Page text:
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High Blood Cholesterol in Elderly Men and the Excess Risk for Coronary Heart Disease

Susan M. Rubin, MPH; Stephen Sidney, MD, MPH; Dennis M. Black, PhD; Warren S. Browner, MD, MPH; Stephen B. Hulley, MD, MPH; and Steven R. Cummings, MD
[+] Article, Author, and Disclosure Information

Grant Support: In part by the Henry J. Kaiser Family Foundation Faculty Fellowship in General Internal Medicine and by the Kaiser Foundation Research Institute.

Requests for Reprints: Susan M. Rubin, MPH, University of California at San Francisco, Prevention Sciences Group, Box 0886, San Francisco, CA 94143.

Current Author Addresses: Ms. Rubin and Drs. Black, Browner, Hulley, and Cummings: University of California at San Francisco, Prevention Sciences Group, Box 0886, San Francisco, CA 94143.

Dr. Sidney: Division of Research, Kaiser Permanente Medical Care Program, 3451 Piedmont Avenue, Oakland, CA 94611.

© 1990 American College of PhysiciansAmerican College of Physicians

Ann Intern Med. 1990;113(12):916-920. doi:10.7326/0003-4819-113-12-916
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Objective: To determine whether high blood cholesterol is an important risk factor for mortality from coronary heart disease in elderly men.

Design: Cohort study with a mean follow-up of 10.1 years.

Setting: A health maintenance organization.

Patients: The cohort included 2746 white men 60 to 79 years of age who had no self-reported history of coronary heart disease.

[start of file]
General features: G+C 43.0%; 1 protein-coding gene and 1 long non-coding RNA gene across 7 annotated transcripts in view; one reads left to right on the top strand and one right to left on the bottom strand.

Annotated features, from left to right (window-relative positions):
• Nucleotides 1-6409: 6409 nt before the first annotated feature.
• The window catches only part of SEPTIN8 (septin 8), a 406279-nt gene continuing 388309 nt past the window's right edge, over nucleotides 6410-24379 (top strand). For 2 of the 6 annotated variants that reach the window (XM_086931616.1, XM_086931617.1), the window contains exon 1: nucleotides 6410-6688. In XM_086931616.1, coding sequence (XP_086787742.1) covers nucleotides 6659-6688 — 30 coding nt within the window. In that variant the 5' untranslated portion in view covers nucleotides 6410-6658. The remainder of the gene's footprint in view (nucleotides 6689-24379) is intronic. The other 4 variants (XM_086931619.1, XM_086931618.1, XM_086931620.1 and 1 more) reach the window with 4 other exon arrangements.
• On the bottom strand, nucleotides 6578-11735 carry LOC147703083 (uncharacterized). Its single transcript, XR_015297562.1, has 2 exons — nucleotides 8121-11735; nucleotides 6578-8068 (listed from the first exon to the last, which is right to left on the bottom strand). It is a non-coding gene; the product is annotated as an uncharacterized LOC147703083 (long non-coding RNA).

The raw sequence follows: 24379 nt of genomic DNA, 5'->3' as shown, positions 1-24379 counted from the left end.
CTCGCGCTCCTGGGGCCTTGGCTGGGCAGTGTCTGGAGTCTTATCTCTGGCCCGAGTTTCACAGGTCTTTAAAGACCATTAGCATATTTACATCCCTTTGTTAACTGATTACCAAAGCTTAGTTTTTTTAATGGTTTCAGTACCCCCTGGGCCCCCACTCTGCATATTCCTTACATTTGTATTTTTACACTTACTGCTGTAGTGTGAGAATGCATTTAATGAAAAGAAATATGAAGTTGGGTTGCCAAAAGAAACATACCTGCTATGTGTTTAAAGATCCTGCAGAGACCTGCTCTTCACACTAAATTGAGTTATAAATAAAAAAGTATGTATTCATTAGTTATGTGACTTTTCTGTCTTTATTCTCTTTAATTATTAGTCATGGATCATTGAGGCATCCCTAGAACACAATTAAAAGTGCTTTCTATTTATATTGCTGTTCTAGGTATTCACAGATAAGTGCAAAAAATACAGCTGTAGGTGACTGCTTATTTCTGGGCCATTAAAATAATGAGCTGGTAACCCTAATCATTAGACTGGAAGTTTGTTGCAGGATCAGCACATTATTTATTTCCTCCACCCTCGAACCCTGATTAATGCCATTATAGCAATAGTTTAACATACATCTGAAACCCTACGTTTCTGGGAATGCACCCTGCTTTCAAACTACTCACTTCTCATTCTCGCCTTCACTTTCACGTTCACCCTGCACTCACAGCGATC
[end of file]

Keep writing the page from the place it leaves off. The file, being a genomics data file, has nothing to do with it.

Measurement and Main Results: A total of 260 deaths occurred during 27 842 person-years of follow-up. The relative risk for mortality from coronary heart disease in men 60 to 79 years of age in the highest serum cholesterol quartile was 1.5 (95% CI, 1.2 to 2.0) compared with those in the three lower quartiles combined. The relative risk did not change greatly with age, ranging from 1.4 in men 60 to 64 years of age to 1.7 in men 75 to 79 years of age. However, because mortality from coronary heart disease increased with age, the excess risk for such mortality attributable to elevated serum cholesterol levels increased fivefold over these 20 years, from 2.2 deaths per 1000 person-years to 11.3 deaths per 1000 person-years.

Conclusions: Our results support those of other observational studies in elderly men. If treatment of high blood cholesterol is as effective in reducing cholesterol-related risk for coronary heart disease after 65 years of age as it is in middle-aged men, it might actually produce greater reductions in mortality due to coronary heart disease. A clinical trial is needed to confirm this extrapolation.





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